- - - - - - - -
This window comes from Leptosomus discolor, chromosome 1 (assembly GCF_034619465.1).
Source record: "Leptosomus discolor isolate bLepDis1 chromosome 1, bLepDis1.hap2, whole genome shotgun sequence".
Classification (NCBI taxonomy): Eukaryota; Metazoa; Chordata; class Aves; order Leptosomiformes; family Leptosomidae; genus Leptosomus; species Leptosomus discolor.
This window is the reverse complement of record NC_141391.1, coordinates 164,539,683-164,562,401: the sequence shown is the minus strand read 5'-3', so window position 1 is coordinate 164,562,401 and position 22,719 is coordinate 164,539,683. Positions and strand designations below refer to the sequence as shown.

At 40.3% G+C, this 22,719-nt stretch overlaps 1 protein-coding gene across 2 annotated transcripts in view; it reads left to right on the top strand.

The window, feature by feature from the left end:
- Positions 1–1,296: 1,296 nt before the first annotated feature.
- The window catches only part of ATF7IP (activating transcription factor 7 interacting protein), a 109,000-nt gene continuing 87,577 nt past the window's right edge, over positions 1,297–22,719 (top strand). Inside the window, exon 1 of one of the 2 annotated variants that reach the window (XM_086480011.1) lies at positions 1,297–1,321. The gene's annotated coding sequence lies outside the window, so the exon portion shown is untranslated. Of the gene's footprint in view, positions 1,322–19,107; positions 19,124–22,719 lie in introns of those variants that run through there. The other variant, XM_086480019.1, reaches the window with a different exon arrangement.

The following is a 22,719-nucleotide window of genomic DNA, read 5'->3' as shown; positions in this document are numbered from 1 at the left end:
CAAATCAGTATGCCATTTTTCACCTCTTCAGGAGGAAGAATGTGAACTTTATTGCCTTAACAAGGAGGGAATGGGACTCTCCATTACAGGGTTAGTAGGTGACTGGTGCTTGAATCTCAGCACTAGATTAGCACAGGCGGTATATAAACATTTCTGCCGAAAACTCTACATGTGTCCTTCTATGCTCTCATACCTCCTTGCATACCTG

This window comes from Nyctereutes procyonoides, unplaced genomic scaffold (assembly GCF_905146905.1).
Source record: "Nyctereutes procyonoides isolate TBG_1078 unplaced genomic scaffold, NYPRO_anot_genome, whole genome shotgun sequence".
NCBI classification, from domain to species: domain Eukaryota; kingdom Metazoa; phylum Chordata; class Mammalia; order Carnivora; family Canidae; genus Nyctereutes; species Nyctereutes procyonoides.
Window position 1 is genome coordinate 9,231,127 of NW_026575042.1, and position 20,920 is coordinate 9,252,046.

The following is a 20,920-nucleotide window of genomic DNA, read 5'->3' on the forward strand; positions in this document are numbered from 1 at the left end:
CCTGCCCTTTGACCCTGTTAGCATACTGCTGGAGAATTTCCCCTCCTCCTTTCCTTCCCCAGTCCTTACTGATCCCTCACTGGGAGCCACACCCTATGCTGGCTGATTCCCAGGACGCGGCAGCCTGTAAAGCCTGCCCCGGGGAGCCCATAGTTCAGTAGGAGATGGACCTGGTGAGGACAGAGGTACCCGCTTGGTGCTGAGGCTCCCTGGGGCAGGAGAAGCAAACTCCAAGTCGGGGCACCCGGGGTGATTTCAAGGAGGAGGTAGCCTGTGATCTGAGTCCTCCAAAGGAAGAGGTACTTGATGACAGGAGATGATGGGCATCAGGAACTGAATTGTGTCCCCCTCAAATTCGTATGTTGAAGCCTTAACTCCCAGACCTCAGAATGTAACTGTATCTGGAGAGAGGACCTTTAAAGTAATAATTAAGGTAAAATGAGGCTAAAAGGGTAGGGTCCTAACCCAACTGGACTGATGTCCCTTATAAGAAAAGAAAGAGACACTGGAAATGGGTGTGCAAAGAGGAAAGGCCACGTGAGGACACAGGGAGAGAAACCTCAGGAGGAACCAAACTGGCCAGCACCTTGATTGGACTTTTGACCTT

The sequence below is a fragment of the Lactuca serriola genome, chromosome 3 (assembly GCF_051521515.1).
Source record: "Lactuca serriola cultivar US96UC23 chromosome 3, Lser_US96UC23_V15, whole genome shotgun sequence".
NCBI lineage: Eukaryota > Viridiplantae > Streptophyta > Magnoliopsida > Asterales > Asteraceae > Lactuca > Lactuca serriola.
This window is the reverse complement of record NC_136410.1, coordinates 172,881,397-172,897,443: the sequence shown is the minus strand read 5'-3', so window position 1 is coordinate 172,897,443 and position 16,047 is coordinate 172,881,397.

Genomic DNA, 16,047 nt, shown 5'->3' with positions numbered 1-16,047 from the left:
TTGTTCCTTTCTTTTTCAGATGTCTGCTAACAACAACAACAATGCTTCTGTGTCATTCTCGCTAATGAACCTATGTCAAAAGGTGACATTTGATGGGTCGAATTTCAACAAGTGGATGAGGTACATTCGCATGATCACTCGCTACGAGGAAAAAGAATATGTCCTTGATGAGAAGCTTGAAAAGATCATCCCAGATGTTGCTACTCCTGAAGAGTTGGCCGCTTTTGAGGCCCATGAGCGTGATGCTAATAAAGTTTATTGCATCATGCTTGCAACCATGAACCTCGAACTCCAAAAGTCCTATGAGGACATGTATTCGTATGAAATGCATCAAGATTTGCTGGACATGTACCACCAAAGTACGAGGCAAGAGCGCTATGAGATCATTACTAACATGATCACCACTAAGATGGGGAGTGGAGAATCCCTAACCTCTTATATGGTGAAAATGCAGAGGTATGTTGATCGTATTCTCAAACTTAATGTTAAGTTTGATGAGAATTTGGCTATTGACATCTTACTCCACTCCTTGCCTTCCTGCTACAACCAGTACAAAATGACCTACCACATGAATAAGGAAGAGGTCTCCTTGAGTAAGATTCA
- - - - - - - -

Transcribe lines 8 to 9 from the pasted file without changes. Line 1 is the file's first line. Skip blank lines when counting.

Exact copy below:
- The window catches only part of ATF7IP (activating transcription factor 7 interacting protein), a 109,000-nt gene continuing 87,577 nt past the window's right edge, over positions 1,297–22,719 (top strand). Inside the window, exon 1 of one of the 2 annotated variants that reach the window (XM_086480011.1) lies at positions 1,297–1,321. The gene's annotated coding sequence lies outside the window, so the exon portion shown is untranslated. Of the gene's footprint in view, positions 1,322–19,107; positions 19,124–22,719 lie in introns of those variants that run through there. The other variant, XM_086480019.1, reaches the window with a different exon arrangement.

The following is a 22,719-nucleotide window of genomic DNA, read 5'->3' as shown; positions in this document are numbered from 1 at the left end: